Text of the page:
Medical Drug Detox

Living with an addiction is a different experience for everyone. What makes a person choose to get treatment for their addiction can be just as varied as the causes of the addiction themselves. Addiction treatment typically begins with detoxification. This process involves a patient stopping their drug or alcohol use. As a result, their body starts to rid itself of the remaining substances.

During detox, patients may experience psychological and physiological withdrawal symptoms that can be uncomfortable, painful and possibly life-threatening. Because of the potential for damaging and life-threatening withdrawal symptoms, treatment providers recommend going through medical drug detox.

Medically assisted detox care is offered at The Recovery Village Detox Center.

What is Medical Drug Detox?

Medical drug detox involves someone who has a substance use disorder ridding their body of substances and toxins in a medically monitored environment. Medically-assisted detox is conducted in a safe, monitored environment like a hospital, detox center or treatment facility where medical professionals oversee the process of detoxification from drugs or alcohol. Detoxing from drugs or alcohol at home — or quitting “cold turkey” — is not recommended due to the potential dangers of withdrawal symptoms. Medically-assisted detox is typically the safest option for detox because the patient is being cared for by medical professionals. The benefits of utilizing medical drug detox include:

  • A safe environment
  • The availability of medications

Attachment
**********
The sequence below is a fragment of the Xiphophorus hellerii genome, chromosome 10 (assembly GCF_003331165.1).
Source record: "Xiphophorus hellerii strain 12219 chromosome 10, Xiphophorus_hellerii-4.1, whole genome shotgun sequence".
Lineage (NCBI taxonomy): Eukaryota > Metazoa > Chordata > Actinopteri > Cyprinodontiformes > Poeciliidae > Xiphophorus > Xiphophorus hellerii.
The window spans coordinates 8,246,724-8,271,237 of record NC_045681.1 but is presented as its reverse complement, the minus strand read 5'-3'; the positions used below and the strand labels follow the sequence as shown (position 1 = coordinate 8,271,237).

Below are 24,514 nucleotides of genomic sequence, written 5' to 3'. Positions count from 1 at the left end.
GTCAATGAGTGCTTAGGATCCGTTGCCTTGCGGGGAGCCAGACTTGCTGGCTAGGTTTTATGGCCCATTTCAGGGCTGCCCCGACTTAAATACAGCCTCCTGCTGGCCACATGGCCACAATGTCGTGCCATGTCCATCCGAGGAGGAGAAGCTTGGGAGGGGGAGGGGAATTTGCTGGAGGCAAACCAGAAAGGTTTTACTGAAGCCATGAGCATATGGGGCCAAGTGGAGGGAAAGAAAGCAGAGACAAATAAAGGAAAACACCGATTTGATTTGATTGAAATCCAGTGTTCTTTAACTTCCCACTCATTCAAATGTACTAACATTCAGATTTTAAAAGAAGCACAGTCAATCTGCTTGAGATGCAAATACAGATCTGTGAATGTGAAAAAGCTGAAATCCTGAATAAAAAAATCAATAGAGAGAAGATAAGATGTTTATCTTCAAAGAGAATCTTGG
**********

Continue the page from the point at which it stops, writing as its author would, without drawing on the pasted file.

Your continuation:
• Constant medical supervision

After detox completes, the patient can begin treatment for their addiction. They may choose to enroll in residential treatment, outpatient, or partial-hospitalization depending on the level of treatment they require.

How Does Drug Detox Work?

The goal of drug detox is to rid the patient’s body of the remaining toxins from their prior substance use. The purpose of medical drug detox is to ease the discomfort of substance withdrawal, address any serious medical problems or complications during the detox, and provide support for the patient both medically and emotionally.

A drug detox does not necessarily address the risk factors or causes of the patient’s addiction. Social risk factors, family history and psychological risk factors may be discussed during treatment. The primary focus of detox is to eliminate a patient’s physical dependence on a substance.

Who Needs Drug Detox?

Anyone with a substance addiction must go through detox before starting treatment. A patient can’t continue using substances during treatment, or it would be counterproductive. Some examples of substances that someone would need to detox from include:

  • Alcohol
  • Oxycontin
  • Vicodin
  • Ambien
  • Xanax
  • Klonopin
  • Ativan
  • Heroin
  • Meth

What to Expect During Medical Drug Detox

Medical drug detox programs usually consist of three steps: evaluation, detoxification and transition to further treatment. Addiction treatment can be intimidating, especially the detoxification process, but if patients have an idea of what to expect, treatment may seem less daunting.